THUNDER BAY – Young people, especially students in Ontario’s elementary and high schools consume Internet almost as fast as they do chips, pop, and chocolate bars. Social media, like Facebook offer these young people a means of connecting with friends, family and finding out what is happening.
Often the young people, through their use of new media seem to out-pace their teachers in their acceptance and understanding of new media. Young people where ever they can are early adopters of new technology. The number of young people who tune in to their Ipods, Itouch, and Ipad, along with their laptops, are in some ways ahead of many of their teachers.
The issue of how teachers and students engage each other online is an issue that is set to be addressed. The regulatory body for the teaching profession is issuing a professional advisory on the use of social media to its 230,000 members.
This advisory offers advice to teachers on how best to use electronic communication and social media with students.
“In the current education milieu, e-communication and social media do and will continue to offer engaging and exciting teaching and learning experiences for students and teachers. Their use should be encouraged,” says College Registrar Michael Salvatori, OCT. “We want to alert members to its potential risks and provide guidance for its responsible, professional use.”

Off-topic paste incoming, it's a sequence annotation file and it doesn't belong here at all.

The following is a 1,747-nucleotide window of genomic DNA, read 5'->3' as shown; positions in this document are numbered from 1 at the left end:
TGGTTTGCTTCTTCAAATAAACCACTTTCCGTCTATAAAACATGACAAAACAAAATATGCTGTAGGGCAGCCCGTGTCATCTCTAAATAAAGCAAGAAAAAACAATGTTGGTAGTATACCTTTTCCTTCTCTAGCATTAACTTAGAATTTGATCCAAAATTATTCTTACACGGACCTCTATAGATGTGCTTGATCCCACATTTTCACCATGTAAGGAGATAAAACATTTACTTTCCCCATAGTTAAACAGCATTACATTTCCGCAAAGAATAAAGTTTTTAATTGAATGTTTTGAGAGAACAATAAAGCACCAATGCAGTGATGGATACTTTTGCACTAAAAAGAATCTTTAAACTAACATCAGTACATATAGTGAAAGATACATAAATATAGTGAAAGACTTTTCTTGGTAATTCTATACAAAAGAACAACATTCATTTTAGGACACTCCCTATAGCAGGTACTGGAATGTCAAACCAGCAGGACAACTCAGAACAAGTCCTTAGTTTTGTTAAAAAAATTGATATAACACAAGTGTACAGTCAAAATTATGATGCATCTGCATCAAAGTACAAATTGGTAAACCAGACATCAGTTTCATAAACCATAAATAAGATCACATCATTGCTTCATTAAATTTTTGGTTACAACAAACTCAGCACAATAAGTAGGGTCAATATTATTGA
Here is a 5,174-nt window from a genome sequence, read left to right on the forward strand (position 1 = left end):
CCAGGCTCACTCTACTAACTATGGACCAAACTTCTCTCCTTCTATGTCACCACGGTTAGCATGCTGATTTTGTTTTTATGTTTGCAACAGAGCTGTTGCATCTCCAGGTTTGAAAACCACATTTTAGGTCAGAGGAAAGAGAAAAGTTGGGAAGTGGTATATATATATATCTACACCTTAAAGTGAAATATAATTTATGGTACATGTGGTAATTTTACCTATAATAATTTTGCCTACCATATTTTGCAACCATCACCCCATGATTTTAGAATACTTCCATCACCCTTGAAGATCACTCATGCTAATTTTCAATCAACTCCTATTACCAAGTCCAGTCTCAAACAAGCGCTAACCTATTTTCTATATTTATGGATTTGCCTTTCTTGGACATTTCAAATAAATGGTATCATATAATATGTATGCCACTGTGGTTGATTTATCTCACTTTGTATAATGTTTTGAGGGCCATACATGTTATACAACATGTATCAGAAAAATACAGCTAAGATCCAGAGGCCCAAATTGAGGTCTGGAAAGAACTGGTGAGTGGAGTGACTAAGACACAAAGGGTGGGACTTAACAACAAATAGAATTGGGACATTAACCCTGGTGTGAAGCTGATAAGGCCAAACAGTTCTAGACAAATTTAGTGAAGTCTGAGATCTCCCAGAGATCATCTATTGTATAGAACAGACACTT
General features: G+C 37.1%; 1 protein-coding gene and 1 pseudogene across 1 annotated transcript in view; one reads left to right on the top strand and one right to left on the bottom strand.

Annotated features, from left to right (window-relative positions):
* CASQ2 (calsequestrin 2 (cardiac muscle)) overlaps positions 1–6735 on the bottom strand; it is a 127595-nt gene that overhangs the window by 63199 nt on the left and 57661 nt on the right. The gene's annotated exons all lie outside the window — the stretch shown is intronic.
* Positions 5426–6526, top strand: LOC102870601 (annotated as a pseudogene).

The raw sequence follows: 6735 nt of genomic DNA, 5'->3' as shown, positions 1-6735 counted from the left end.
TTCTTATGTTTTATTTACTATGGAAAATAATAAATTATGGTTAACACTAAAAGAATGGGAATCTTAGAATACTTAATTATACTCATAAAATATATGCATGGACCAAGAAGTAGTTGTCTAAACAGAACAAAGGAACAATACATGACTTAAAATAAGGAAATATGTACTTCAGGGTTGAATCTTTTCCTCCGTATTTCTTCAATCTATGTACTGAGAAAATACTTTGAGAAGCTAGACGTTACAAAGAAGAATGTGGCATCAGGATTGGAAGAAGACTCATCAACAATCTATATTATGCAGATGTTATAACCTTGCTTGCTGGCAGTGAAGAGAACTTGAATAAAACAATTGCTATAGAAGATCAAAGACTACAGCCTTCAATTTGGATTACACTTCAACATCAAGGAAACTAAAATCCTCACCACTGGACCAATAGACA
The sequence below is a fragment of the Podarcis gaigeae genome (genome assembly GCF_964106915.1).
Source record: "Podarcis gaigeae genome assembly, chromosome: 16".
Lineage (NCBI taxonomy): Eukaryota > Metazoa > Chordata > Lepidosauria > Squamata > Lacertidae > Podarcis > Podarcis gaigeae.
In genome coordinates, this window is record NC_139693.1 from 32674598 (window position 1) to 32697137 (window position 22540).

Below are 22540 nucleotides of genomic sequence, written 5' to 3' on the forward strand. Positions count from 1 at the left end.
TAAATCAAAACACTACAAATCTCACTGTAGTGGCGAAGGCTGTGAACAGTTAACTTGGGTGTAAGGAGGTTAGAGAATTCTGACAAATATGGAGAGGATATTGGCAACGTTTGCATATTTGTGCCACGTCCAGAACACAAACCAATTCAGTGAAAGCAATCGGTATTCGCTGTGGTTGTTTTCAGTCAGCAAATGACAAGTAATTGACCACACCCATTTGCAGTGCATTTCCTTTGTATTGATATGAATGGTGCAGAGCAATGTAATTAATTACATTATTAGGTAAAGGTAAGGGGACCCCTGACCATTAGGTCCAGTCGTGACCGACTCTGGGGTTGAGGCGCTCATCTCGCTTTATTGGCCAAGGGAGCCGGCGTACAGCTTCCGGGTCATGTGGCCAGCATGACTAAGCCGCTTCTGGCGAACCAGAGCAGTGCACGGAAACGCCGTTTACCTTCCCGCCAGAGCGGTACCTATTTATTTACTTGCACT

“The simpler message for Ontario certified teachers is this: Represent yourself in social media the same way you would in person.”
The teaching profession’s ethical standards and standards of practice provide the foundation for the College’s advice.
“Our advice to teachers is to keep ethical standards – care, trust, respect and integrity – in line of sight,” says College Chair Liz Papadopoulos, OCT. “As teachers and educators, we model professionalism and responsibility for our students in both the real world and the virtual world. It’s the College’s role as a professional regulator to provide advice to its members from time to time on emerging issues or in response to member questions on aspects of teaching that will continue to advance the profession and the public’s confidence in it”.